The early draft of mayor Sam Adams and the Portland Development Commision's new economic plan reveals an ambitious goal: to become America's most sustainable city within just five years.

A draft of the five-year Economic Development Strategy, obtained by the Mercury last week, shows that despite an increasingly grim recession the city is banking on big green companies to eventually bring the city some big greenbacks—and 10,000 jobs.

"We basically need to be thinking ahead about what the economy is going to look like when we get out of the recession," said PDC planner Patrick Quinton on Thursday, February 12, addressing a small group of business leaders and CEOs who got a sneak peek at the draft document. "The 'aha!' moment came when we recognized that our sustainable culture is an economic advantage," Quinton said.

The plan, which is still taking input from stakeholders, is slated to go before city council in July. Job growth has stalled in Portland recently, while the city's population has continued to grow. But the plan hopes to create 10,000 jobs in five years by attracting headquarters for four "target" industries: clean tech, activewear, advanced manufacturing, and software.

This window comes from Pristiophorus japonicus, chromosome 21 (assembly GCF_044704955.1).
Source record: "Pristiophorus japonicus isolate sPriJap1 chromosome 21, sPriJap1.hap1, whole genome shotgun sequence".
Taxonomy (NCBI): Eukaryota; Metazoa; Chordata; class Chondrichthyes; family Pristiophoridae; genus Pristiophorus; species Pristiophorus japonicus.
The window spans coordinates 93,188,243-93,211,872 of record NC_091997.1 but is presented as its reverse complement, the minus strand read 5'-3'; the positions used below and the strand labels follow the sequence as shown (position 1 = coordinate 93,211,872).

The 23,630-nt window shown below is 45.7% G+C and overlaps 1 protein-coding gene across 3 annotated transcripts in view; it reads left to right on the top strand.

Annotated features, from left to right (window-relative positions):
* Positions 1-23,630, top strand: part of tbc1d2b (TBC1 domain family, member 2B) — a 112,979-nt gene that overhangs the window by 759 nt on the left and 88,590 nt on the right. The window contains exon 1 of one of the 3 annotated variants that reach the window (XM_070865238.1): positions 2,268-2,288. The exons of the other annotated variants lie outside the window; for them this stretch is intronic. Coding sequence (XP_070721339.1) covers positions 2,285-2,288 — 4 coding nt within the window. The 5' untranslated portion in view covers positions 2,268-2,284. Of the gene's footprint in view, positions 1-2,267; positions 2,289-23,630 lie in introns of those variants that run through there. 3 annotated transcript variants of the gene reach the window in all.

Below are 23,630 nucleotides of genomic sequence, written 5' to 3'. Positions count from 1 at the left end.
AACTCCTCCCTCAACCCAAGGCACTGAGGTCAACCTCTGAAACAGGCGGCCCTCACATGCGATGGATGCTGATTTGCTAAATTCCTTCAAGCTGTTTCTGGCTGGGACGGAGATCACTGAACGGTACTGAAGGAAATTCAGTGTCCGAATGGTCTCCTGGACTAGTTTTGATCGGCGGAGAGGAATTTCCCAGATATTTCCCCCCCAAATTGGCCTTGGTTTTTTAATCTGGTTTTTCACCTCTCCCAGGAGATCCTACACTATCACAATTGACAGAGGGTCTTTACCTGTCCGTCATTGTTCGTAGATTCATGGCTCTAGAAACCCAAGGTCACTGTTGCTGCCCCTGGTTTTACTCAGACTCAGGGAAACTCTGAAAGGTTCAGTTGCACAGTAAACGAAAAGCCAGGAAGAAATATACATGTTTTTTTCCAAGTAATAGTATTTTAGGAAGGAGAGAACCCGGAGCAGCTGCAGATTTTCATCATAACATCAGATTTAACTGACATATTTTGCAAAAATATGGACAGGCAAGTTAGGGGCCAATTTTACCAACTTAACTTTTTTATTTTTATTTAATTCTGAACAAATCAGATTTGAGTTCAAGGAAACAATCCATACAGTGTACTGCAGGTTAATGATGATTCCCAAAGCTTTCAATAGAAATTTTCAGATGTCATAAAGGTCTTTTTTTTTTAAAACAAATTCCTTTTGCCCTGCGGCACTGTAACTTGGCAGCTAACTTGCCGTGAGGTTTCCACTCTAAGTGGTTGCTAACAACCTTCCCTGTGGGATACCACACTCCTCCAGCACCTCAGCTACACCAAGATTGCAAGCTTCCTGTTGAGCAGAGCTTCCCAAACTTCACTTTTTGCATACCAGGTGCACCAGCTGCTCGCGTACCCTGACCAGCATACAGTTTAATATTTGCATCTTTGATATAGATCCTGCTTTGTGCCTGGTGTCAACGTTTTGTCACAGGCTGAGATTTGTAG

However, some of the business leaders in attendance criticized the plan for focusing too heavily on luring big new green business to Portland, instead of lending assistance to the small businesses that currently drive the region's economy.

"This is a job creation document, but then hidden on page 15, it says small businesses create 75 percent of jobs," said Valerie Plummer, executive director of the Oregon Microenterprise Network. "There's a disconnect there."

Other business leaders questioned whether the focus on "green, sustainable jobs" would leave Oregon's other industries high and dry.

"Only 10 percent of our jobs are now green—this is excluding 90 percent of our jobs," noted Pacific Northwest Title Commercial Division Manager Eric Steinmeyer. "I walk through downtown and I wonder who's going to be able to fill up our buildings. Standard Life Insurance takes up two big buildings downtown. It's not sexy, it's not green, and it's not necessarily sustainable.

"There are a lot of companies that are left out," Steinmeyer continued.

The economic plan also supports establishing "eco-districts" in the Rose Quarter, South Waterfront, and near Portland State University to pioneer innovations in sustainably minded city planning and build the "attractiveness of Portland to the educated, creative class."

Mayor Sam Adams' office is playing a guiding role in developing the plan. "Sam wanted not a laundry list but a real strategy, based on data and research," says Kimberly Schneider, Adams' economic development director.